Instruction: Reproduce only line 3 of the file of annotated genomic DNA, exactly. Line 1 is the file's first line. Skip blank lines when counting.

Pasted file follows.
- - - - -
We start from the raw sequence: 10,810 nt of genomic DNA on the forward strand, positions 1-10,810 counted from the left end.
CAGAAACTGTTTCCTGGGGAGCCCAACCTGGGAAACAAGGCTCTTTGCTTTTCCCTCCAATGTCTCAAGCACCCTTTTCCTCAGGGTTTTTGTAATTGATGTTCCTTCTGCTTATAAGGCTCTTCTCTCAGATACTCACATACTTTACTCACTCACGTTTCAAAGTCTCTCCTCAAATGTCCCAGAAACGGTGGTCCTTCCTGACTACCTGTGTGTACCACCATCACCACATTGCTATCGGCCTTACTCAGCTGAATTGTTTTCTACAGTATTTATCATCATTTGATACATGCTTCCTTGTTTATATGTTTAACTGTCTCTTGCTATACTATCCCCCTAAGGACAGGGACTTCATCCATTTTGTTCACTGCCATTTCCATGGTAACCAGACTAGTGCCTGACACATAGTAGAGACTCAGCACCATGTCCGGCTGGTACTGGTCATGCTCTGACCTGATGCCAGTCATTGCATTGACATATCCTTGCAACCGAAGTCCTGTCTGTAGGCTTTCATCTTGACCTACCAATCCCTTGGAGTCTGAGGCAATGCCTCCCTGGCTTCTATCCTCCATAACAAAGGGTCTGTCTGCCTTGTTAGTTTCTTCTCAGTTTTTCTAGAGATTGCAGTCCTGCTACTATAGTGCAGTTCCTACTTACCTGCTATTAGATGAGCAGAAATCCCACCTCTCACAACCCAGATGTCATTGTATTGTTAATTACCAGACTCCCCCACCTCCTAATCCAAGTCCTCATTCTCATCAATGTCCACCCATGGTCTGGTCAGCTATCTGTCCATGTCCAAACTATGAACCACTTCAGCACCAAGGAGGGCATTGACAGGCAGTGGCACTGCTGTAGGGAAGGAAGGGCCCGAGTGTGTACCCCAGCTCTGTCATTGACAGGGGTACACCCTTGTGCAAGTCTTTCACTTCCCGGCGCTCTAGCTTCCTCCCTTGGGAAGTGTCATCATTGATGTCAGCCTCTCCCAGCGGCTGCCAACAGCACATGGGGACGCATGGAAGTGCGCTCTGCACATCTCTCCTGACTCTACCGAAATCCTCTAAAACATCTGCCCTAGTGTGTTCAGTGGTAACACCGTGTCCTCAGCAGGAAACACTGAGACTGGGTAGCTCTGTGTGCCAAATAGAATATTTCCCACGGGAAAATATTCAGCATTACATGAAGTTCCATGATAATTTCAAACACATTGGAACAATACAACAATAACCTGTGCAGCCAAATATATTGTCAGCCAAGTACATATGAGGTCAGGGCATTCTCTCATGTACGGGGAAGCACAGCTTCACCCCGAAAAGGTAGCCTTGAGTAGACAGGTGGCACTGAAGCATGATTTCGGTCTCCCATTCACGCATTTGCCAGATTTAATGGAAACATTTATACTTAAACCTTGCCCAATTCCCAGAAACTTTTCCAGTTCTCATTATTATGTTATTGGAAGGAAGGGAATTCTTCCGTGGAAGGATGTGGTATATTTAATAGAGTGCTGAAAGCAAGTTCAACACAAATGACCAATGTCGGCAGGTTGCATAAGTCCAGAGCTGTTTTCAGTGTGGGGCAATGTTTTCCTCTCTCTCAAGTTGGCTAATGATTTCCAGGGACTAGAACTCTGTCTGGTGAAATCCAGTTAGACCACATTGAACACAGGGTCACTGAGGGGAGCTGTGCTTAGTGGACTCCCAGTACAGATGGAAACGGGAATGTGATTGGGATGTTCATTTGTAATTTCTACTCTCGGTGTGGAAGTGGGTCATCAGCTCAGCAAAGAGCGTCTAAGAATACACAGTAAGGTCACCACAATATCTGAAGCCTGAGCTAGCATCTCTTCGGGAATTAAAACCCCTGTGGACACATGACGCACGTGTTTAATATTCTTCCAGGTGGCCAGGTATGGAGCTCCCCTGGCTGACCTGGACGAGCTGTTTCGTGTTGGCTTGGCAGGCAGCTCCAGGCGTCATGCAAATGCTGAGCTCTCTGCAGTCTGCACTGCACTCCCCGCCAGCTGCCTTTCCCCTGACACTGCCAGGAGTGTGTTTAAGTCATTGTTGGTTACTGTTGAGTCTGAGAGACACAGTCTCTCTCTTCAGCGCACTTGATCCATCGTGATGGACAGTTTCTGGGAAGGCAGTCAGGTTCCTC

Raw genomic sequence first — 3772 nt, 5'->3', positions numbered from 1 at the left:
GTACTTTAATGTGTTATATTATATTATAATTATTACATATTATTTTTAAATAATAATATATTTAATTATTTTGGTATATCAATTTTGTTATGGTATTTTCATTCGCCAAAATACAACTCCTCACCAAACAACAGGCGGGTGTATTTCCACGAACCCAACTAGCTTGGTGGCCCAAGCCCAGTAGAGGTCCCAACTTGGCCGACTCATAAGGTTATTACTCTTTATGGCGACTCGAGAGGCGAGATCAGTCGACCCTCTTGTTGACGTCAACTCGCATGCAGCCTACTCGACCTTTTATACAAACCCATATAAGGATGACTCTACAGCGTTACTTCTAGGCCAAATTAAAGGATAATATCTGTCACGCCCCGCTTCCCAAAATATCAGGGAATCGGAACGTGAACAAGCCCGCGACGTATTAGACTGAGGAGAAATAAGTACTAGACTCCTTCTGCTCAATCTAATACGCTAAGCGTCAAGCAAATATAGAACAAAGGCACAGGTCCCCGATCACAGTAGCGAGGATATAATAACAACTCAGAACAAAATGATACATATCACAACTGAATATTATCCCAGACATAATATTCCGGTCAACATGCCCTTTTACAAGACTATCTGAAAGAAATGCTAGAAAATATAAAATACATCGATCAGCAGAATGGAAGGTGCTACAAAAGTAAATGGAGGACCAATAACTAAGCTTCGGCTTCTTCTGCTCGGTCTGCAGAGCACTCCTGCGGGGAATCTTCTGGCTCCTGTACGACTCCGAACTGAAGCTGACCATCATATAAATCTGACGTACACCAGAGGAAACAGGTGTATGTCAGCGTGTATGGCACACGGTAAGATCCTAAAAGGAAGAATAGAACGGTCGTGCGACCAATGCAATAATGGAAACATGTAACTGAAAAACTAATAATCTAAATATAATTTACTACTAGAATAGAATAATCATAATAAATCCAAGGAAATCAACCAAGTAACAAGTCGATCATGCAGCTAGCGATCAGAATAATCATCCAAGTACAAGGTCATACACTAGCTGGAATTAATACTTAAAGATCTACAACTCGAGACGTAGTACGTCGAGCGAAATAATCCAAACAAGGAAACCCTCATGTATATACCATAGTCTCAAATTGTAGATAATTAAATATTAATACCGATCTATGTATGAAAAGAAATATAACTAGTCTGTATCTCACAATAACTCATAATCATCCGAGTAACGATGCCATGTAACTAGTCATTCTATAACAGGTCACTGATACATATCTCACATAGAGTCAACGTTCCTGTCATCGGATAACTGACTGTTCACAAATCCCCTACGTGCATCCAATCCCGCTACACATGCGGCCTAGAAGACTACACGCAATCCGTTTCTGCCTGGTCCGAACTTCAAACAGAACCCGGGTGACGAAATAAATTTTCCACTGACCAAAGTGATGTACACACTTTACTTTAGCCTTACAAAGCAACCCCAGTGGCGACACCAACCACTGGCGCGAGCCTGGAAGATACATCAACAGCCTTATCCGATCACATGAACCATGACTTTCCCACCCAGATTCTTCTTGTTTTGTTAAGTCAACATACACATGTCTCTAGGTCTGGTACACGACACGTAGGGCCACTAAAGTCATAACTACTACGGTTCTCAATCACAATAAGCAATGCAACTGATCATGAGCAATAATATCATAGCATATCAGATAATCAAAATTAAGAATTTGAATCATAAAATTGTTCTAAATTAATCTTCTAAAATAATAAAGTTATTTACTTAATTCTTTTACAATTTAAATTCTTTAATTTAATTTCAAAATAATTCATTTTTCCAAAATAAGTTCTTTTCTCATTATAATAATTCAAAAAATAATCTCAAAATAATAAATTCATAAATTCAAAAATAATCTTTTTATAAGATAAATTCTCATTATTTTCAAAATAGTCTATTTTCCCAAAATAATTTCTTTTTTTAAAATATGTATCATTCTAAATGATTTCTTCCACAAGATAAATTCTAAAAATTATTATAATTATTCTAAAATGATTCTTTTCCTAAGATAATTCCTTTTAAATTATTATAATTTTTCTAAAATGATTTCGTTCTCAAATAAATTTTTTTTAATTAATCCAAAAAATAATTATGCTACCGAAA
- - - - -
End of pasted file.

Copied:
Raw genomic sequence first — 3772 nt, 5'->3', positions numbered from 1 at the left: